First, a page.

Free Speech Summit Discusses What's Ahead for Measure B

BEVERLY HILLS—It was standing room only at the Free Speech Coalition Summit for this afternoon's information and strategy session regarding L.A. County Measure B, the so-called "Safer Sex in the Adult Film Industry" law, which was passed by a 55-44 percent vote on Tuesday.

The first speakers were Susan Burnside, the head of the No on Government Waste Committee, and James Lee, the campaign's communications director, and together with Free Speech Coalition Executive Director Diane Duke they outlined what went wrong—and right—with the campaign.

Burnside noted that this was the adult industry's first open attempt to influence how citizens would vote on a ballot measure, and suggested that the industry could learn a lot from the campaign in terms of what to do, and not do, in future similar attempts.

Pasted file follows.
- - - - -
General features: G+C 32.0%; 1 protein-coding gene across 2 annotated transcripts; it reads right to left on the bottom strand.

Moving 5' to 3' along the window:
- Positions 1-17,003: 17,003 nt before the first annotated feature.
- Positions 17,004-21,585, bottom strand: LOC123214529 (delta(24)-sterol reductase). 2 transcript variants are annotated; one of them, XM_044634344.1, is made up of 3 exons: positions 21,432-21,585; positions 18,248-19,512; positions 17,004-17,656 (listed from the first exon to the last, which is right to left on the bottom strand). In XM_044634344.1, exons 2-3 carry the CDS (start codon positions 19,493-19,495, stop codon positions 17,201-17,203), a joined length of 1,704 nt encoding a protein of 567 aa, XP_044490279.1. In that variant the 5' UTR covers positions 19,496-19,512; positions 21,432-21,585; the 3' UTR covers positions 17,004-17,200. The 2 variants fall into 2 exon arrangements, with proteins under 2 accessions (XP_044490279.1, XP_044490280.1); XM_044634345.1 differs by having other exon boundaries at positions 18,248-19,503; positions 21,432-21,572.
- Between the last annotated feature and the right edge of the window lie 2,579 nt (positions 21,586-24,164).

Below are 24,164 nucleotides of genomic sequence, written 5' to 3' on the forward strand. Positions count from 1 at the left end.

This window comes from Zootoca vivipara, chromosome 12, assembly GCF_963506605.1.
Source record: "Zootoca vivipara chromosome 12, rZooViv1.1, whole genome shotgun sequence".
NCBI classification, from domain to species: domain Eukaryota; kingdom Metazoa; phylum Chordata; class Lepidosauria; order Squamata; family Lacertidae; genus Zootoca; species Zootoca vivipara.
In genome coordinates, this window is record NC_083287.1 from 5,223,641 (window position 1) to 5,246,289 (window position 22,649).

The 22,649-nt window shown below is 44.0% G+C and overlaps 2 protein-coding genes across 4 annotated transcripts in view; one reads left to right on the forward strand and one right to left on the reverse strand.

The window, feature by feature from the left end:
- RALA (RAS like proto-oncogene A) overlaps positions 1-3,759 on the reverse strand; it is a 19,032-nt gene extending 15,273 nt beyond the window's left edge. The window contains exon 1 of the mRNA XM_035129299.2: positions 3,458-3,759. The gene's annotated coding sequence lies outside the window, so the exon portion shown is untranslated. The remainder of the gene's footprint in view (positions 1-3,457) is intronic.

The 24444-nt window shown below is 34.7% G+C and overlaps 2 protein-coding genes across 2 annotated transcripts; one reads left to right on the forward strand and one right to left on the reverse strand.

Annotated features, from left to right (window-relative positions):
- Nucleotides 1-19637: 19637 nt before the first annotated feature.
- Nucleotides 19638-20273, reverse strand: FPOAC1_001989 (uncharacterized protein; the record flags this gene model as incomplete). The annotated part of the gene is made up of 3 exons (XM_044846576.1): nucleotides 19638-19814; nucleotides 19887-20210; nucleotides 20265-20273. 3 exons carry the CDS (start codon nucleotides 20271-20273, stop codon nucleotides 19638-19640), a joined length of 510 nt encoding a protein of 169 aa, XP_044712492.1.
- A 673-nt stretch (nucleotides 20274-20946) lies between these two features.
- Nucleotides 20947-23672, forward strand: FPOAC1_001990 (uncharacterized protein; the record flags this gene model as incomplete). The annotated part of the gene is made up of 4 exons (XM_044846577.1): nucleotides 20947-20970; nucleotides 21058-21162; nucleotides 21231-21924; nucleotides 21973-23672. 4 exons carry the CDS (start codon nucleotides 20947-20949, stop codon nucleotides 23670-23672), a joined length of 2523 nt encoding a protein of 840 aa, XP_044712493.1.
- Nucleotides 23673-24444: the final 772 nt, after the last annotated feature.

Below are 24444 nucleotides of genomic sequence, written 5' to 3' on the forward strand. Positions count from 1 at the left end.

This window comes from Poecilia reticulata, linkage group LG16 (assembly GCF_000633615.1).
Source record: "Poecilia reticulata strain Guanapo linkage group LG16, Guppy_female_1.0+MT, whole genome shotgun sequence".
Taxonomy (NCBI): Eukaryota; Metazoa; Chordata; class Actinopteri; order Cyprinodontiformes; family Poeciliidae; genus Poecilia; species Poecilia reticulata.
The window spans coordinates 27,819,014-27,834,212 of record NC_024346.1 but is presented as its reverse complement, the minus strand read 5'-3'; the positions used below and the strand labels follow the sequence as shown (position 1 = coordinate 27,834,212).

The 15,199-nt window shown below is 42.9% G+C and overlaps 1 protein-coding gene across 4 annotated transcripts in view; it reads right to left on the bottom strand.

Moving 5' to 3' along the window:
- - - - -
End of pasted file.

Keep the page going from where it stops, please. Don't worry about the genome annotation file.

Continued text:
Lee put the loss in perspective. While noting that "We were underfunded," in part because active fundraising for the No on Measure B campaign began just under three weeks ago, he nonetheless reported that among the non-absentee voters, the campaign's radio and TV ads, and the broadcast debates between Lee and representatives of AIDS Healthcare Foundation (AHF), reduced an early polling of 28 percent in favor of Measure B to just a 7.8 percent positive result when voters actually went to the polls and voted.

"In eight days, we shaved 20 points," Lee stated, and lauded those activists present by noting, "You were able to speak as a unified industry as you've never done before."

Lee warned that if the adult industry really wants to take its place beside traditional mainstream industries, it will have to "know how the [political] game is played," and that with the No on Measure B campaign the adult industry forced other businesses and government leaders in the community to take adult concerns seriously.